Toxic mold continues to be a problem across the U.S. in homes and offices. Mold can be very dangerous, leading to all sorts of health problems. Some of the effects of mold exposure include respiratory complications, fungal infections, hypersensitivity, and in extreme cases, even death. Here are a few common situations in which toxic mold may be a problem and how the law protects your rights:
BUYING A HOME
If you are looking to buy a home, you have a right to know if potential buying options have any mold contamination in them. If a home was contaminated in the past but the problem has since been rectified, the seller has no legal obligation to disclose the home’s history with mold. But if the contamination is current and ongoing in the house, the seller must notify you of this fact before any decisions or deals are made.
RENTING A HOME
In any rental situation, the landlord is responsible for maintaining safe and healthy living conditions in his rental units. This, of course, includes dealing with any mold contamination. If you find mold in your rental living space, the landlord is required to pay for and execute the removal of the mold. If your landlord neglects to take care of such problems, they can be sued.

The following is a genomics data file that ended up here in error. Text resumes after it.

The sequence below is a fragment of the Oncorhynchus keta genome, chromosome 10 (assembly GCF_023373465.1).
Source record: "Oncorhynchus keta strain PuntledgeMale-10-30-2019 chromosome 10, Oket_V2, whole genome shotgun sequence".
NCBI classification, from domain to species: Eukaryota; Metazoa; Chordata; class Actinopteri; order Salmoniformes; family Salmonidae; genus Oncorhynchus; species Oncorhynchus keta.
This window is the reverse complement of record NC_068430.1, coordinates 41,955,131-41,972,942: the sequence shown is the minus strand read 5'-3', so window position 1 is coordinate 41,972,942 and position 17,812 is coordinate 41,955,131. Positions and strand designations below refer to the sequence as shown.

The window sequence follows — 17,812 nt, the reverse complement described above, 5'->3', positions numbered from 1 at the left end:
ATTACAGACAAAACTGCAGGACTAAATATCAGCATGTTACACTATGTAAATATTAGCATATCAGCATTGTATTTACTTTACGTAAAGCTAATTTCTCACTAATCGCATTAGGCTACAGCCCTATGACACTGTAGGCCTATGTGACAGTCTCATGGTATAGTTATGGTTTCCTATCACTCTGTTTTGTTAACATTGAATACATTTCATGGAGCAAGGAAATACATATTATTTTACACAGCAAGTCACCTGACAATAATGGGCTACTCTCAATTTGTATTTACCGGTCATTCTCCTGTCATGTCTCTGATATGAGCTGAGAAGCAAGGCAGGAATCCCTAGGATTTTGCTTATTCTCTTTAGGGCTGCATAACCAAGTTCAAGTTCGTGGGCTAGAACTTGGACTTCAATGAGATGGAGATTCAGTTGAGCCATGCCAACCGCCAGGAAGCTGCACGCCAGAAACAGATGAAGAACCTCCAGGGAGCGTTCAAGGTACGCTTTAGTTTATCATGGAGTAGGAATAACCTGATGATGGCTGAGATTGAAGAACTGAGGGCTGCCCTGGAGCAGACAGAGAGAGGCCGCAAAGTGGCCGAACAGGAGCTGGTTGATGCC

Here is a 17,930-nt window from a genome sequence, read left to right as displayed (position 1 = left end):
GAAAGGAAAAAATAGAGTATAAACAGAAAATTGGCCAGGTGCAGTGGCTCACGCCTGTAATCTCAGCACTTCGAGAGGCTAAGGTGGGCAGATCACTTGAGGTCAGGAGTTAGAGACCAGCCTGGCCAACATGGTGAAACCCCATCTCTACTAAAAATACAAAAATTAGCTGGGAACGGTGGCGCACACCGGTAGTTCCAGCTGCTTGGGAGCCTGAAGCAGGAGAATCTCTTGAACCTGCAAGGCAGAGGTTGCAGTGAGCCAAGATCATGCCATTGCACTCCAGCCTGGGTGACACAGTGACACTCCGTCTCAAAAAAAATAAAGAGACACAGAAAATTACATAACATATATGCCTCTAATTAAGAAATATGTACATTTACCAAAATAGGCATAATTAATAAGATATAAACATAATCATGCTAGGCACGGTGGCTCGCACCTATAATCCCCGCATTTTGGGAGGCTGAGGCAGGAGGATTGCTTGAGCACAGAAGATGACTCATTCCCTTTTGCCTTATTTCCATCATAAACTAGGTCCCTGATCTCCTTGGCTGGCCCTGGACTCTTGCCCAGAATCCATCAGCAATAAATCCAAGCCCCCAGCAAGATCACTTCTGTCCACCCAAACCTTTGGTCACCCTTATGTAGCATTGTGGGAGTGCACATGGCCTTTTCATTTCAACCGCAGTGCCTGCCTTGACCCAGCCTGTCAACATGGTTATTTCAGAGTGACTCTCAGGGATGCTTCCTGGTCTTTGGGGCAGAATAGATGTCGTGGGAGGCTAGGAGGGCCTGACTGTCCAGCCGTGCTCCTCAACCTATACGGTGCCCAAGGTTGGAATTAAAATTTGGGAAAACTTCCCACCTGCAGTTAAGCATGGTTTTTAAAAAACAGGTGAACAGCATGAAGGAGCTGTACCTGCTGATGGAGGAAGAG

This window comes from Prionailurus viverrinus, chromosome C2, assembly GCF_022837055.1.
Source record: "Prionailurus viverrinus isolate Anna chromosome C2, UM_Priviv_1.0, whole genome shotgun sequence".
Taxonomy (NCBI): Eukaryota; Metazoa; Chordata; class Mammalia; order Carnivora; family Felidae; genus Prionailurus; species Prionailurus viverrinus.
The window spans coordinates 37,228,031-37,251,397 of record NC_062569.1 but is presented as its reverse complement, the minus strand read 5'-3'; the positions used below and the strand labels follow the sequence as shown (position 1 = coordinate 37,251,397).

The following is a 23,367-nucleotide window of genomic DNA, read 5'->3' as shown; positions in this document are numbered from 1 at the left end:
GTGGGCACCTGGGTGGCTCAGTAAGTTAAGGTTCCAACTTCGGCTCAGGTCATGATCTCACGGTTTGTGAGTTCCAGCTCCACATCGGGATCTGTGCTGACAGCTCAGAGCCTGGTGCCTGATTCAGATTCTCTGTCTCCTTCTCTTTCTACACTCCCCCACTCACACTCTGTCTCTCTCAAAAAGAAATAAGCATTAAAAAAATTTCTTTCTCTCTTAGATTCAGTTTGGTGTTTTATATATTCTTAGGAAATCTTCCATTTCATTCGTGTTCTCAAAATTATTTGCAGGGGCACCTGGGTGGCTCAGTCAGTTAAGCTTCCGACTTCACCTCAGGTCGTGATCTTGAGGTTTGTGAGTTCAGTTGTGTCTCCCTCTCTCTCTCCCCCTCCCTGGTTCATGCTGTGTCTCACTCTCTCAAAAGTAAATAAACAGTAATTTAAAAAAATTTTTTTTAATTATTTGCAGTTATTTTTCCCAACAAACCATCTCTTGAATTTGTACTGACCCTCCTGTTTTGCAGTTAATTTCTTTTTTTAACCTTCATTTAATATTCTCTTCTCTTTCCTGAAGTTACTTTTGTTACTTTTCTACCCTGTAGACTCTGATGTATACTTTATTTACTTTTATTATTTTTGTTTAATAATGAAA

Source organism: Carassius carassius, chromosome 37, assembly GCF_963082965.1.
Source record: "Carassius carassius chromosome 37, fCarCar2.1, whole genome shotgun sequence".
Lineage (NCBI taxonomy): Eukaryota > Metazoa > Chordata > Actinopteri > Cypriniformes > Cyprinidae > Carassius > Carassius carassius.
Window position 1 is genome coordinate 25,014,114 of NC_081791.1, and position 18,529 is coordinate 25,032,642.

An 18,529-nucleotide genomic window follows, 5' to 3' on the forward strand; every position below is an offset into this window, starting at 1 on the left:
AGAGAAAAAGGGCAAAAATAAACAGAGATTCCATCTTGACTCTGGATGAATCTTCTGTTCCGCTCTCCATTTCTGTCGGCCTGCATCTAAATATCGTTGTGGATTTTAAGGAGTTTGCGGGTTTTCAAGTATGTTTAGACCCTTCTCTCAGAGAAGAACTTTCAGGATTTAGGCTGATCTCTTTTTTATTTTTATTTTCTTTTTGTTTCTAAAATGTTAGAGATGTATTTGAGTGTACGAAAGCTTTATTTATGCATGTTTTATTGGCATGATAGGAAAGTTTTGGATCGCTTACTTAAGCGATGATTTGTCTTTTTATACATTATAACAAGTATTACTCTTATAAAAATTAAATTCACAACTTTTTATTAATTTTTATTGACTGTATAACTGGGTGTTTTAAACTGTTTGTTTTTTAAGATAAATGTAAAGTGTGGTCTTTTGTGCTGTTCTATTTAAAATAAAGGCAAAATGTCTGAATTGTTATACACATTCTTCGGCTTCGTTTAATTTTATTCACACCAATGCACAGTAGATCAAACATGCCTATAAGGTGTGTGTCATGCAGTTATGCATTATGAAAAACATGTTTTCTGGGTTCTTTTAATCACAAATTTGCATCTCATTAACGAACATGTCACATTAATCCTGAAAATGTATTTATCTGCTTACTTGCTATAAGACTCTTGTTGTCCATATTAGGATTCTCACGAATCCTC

However, it is important to note that the landlord is NOT responsible for providing or paying for any sort of contamination tests. This responsibility lies with the tenant. Once you establish that the rental is contaminated, this may indicate negligence on the landlord’s part which may enable you to recover damages for mold-related injuries as well as expenses paid to gather evidence.
Employers have a responsibility to their employees to create and maintain a safe work environment. This includes monitoring the quality of the indoor air and making sure the work space is not compromised by mold contamination. Employers can be held liable for injuries sustained by employees due to unhealthy conditions.
Exposure to mold can have quite an impact on a person’s life. Damages that may be rewarded in a mold injury case include medical expenses, pain and suffering, lost wages, loss of earning capacity, loss of companionship, property damage, punitive damages, and financial losses in cases where mold contamination resulted in death.
For more information on compensation in personal injury cases, click here.